CARE Humanities Relief Grant supports local history museum

Michel Robertson and Ken Corn, museum board members
Michel Robertson and Ken Corn, museum board members

By Janis Allen

Brevard – The Veterans History Museum of the Carolinas (VHMC) is a small gem in the mountains of western North Carolina.   Their mission is to honor veterans, educate the public, and preserve important historic artifacts, many of which are unique to this museum. 

But they are more than a museum – they are a safe place for veterans, who gather to share stories; an educational site for school children, college students, and seniors; and, a meeting place for veterans’ groups, churches, civic clubs and more. VHMC draws thousands of visitors each year. Admission and all programs, including lectures and movies, are offered free of charge to the public.

Unfortunately, due to the pandemic, the museum’s doors have been closed since March and will continue to be so until Phase 3 of our state’s reopening process. Recently, they applied for and received a $10,000  NC CARES Humanities Relief Grant from the North Carolina Humanities Council, whose funding has been provided by the National Endowment for the Humanities (NEH) as part of the Coronavirus Aid, Relief, and Economic Security (CARES) Act economic stabilization plan.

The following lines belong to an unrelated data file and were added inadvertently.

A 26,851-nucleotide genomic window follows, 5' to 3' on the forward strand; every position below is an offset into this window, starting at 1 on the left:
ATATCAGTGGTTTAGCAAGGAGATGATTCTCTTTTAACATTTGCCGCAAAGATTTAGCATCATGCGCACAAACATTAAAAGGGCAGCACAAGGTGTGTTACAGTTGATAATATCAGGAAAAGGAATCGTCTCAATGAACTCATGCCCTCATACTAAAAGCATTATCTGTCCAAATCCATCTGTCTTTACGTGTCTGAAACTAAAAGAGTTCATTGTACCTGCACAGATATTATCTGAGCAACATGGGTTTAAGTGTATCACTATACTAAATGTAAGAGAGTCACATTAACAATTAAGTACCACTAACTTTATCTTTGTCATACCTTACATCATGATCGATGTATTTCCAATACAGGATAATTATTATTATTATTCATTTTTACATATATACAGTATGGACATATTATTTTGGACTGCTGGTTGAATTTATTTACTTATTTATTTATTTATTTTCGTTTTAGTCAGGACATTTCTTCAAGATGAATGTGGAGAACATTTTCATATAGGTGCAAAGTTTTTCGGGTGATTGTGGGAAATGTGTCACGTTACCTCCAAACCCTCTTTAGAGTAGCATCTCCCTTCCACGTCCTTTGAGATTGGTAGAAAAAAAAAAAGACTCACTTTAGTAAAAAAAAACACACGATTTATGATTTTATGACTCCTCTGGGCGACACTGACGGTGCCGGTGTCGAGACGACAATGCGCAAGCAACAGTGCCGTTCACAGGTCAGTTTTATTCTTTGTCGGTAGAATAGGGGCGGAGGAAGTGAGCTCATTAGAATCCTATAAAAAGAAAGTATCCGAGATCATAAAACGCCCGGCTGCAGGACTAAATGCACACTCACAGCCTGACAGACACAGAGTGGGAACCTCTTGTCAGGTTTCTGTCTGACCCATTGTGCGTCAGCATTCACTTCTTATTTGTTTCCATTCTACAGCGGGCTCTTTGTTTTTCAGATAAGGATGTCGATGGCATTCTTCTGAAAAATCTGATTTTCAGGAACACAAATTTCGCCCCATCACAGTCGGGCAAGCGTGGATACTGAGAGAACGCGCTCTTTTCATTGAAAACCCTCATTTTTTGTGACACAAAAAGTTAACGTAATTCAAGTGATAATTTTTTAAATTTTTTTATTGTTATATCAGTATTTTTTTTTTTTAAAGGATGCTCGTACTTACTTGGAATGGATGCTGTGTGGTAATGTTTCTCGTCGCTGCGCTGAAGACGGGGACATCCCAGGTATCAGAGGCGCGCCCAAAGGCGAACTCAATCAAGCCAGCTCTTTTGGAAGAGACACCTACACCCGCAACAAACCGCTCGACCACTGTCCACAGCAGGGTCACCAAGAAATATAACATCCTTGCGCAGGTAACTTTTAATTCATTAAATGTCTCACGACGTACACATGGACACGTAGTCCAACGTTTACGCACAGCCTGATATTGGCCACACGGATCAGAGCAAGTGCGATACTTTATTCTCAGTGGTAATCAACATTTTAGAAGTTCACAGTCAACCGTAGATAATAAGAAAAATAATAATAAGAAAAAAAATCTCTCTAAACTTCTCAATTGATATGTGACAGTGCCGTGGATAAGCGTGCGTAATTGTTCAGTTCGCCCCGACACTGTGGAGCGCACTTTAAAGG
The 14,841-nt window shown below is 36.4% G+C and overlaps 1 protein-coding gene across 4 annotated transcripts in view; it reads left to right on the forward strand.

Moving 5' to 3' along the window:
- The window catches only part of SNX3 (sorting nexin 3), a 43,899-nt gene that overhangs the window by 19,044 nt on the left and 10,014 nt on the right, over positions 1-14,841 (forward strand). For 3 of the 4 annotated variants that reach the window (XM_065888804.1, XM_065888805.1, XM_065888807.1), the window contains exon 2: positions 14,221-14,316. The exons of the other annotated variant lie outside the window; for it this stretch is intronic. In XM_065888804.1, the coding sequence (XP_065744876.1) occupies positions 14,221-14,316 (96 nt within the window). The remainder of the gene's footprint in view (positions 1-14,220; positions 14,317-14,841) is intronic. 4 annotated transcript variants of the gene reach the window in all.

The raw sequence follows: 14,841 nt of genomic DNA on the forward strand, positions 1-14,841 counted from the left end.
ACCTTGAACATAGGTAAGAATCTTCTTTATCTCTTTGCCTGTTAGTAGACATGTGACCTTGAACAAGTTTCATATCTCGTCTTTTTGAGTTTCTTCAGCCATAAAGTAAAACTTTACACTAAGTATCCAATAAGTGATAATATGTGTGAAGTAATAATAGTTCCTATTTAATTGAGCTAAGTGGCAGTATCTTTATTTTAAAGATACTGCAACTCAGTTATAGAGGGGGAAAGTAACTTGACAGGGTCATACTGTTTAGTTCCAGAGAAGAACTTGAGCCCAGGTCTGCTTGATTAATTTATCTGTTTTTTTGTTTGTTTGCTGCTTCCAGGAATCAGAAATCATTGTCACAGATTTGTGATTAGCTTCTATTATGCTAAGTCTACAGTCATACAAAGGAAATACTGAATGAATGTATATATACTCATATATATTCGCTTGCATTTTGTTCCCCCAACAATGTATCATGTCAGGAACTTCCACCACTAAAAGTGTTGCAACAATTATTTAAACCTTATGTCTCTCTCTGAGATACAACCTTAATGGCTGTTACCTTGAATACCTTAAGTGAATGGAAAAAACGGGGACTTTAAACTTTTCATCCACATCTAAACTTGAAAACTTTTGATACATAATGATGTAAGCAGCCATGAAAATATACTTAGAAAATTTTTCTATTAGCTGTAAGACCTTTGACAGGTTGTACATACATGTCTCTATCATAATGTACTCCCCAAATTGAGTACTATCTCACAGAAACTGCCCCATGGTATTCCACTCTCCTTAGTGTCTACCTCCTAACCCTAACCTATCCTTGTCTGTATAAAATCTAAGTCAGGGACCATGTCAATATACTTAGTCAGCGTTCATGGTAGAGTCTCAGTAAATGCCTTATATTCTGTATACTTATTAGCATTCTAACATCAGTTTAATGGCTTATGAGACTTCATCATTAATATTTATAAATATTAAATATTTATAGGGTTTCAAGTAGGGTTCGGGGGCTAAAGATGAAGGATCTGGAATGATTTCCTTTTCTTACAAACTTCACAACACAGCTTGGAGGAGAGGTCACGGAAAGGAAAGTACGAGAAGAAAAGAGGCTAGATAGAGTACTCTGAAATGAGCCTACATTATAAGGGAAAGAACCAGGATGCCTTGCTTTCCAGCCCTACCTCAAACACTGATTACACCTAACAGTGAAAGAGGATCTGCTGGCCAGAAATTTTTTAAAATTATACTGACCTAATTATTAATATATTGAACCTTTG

The VHMC Board of Directors, all-volunteer staff, and the community greatly appreciate this support which enables them to pay for operational expenses while closed and during an anticipated subdued period after reopening. 

“We’re gratified that the NC Humanities Council included the Veterans History Museum in their humanities relief support,” said Michel Robertson, Director of Finance. “We made that case that our organization is about more than artifacts. We offer services to veterans, education to young people, a free lending library, lectures, historically themed movies and news broadcasts, and special exhibits that reflect our country’s history from 1917 through current day. Visitors experience history, literature, and even art through the exhibits and programs we offer.” 

“Of course,” Robertson continued, “the museum is still highly dependent upon donations. To support our mission and perpetuate our service to veterans and to the public, readers may learn more about the Veterans History Museum of the Carolinas at our website. Our future depends on our supporters.”

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